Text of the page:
A station wagon in American, Australia and New Zealand is an automobile with a body style similar to a sedan but with an extended rear cargo area. Most station wagons are modified sedan-type car bodies, having the main interior area extended to the near-vertical rear window over what would otherwise be the enclosed area of the sedan version.
The ‘sportwagon’ name has been popularized again in recent years by some manufacturers. A station wagon or sportwagon is distinguished from a minivan or sport utility vehicle by still being a car, sharing its forward bodywork with other cars in a manufacturer's range.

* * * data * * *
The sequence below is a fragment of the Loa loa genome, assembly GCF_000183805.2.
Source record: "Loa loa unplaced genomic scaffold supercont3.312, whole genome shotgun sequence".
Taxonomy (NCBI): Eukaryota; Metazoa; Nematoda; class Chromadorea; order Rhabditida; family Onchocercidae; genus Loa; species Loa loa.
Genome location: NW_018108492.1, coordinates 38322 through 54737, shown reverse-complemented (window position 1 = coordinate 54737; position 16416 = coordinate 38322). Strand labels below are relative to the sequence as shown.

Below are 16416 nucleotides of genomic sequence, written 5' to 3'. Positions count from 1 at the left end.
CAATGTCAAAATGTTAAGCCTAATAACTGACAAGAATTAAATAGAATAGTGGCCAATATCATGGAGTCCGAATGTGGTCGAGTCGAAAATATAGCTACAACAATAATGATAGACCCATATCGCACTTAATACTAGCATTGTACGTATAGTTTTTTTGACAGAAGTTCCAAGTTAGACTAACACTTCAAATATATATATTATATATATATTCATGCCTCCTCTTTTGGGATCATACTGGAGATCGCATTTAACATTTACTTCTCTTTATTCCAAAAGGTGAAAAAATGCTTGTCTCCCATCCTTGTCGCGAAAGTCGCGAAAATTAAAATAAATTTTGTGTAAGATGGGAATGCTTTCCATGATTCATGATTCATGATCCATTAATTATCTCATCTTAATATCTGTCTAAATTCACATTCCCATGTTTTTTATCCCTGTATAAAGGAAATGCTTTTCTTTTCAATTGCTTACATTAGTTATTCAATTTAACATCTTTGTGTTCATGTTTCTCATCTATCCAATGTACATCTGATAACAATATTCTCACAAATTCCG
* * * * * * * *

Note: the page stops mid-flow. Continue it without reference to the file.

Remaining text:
The popularity of the minivan in the 1980s and early 1990s is credited with the decline of the traditional station wagon. Since then, smaller wagons (such as the Subaru Outback) have enjoyed an increase in popularity in the U.S., as safer, sportier and (in most cases) much less expensive alternatives to SUVs and minivans.